How clicktivists, slacktivists and hacktivists are helping us beat cancer sooner
Michael Docherty, Digital & Strategic Marketing Planning Director, Cancer Research UK
Cancer Research UK is the world’s leading cancer charity dedicated to saving lives through research. Our vision is to bring forward the day when all cancers are cured. Our work into preventing, diagnosing and treating cancer has helped double UK survival rates in the last forty years. Our ambition is to accelerate that progress so we see at least 3 in 4 patients survive cancer by 2034; the digital revolution playing an important role in helping us get us there.
We will explore the work we’re doing to increase our fundraising impact through digital, how we’re opening up our research for the digital world to engage with, and what might come next.
The talk will be followed by a drinks reception. Free and all welcome, please register on our Eventbrite page.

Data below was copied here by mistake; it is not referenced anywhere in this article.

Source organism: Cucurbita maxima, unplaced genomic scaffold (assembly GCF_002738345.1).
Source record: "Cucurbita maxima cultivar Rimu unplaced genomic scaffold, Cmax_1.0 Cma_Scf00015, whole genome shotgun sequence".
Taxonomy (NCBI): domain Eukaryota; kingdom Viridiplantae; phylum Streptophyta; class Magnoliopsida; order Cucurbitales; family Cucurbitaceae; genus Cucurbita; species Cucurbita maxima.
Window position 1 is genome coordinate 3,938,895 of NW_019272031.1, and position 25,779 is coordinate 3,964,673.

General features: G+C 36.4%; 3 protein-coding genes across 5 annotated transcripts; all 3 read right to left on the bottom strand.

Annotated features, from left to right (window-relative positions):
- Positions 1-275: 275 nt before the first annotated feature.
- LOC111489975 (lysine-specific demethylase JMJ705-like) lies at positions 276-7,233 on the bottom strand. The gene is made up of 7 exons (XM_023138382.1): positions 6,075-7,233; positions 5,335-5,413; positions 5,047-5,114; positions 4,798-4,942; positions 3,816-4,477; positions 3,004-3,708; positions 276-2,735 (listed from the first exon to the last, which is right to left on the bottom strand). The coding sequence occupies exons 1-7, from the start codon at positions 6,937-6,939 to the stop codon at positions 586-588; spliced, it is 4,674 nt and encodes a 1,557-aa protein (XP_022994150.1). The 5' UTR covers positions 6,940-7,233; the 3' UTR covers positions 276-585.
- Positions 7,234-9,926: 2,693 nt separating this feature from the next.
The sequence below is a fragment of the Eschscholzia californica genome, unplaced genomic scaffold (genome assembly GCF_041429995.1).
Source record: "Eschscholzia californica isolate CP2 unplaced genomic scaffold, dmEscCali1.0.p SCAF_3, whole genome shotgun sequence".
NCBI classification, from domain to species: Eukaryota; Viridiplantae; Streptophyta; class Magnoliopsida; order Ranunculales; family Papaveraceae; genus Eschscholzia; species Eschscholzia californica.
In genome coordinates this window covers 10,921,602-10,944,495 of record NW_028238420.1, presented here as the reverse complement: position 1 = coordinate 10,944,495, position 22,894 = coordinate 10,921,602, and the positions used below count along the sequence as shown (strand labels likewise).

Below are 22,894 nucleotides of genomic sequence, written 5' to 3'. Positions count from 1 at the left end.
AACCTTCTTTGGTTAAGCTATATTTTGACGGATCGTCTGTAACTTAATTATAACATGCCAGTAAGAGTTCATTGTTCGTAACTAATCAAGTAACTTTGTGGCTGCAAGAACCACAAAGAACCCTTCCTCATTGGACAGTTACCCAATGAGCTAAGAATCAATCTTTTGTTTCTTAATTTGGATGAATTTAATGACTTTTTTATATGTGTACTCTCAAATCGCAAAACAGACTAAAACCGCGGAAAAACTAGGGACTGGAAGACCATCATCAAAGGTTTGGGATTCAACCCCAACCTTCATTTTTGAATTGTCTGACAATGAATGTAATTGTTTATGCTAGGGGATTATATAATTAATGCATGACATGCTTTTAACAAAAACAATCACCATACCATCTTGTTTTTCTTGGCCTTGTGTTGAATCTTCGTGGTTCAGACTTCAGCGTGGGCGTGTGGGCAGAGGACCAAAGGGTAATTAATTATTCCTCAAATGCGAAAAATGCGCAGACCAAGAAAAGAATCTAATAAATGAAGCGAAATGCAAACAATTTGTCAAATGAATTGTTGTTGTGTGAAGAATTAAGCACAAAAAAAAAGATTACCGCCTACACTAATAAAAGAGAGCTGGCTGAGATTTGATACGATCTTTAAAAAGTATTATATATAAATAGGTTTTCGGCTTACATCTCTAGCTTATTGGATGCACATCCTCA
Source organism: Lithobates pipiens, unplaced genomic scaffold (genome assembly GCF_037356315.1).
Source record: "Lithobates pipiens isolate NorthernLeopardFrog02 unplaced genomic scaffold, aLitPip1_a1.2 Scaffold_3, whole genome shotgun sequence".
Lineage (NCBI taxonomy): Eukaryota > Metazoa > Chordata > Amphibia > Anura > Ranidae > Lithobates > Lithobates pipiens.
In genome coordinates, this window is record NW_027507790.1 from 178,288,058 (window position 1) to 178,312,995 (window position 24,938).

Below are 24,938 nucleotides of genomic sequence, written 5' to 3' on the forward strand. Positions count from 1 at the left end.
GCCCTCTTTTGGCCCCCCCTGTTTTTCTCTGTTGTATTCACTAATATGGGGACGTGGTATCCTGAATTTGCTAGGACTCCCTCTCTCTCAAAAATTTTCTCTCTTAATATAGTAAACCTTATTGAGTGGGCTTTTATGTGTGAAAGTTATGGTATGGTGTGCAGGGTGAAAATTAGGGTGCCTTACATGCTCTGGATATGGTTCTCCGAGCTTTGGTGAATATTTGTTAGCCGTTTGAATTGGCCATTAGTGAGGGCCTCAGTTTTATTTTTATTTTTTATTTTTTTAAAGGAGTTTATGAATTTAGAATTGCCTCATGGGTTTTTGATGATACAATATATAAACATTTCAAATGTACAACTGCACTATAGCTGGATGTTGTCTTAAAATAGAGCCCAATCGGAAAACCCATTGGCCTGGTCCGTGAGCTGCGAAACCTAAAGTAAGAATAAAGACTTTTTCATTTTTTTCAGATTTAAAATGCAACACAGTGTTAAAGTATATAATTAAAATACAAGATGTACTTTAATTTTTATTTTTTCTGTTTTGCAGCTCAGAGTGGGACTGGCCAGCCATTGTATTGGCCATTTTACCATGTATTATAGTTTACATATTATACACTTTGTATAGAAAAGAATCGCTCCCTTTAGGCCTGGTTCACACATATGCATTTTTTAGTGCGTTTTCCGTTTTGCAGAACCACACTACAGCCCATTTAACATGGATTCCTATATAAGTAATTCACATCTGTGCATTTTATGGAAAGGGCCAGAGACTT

Michael Docherty is Cancer Research UK’s Digital & Strategic Marketing Planning director. He’s been with the charity since late 2007, joining as Head of Online Marketing and later becoming Head of Digital before moving into the director role. In the last year Michael has continued to build digital capability into CRUK and drive the transformation of CRUK’s websites to make them robust, responsive, and above all, user-centric. In March this year the quality of the new site was put to the test through the #nomakeupselfie campaign, where £8m was raised in a few days and the site ran smoothly with visitor volumes off the charts. Prior to CRUK Michael was a Group Marketing Manager at Telstra, Australia’s leading communications company, and has held various product and brand marketing roles at Yahoo!, Hutchison Telecoms & Fairfax Digital.
Related event: Attendees may also be interested in an event at the Museum of Natural History during the day (10:00-16:30) on 'In Gallery Engagement: Digital vs Analogue'. The one-day conference will explore how museums are experimenting with new technologies to capture audience interest and deliver deeper interpretation. But while the technology for delivering interactive engagement becomes more sophisticated, are the principles different to those of low-tech interactives such as handling collections, replica costumes and ‘lift-the-flap’ activities?
Image: Cancer Research UK / Wikimedia Commons
Humanities & Science
Open to all
Fundraising through Digital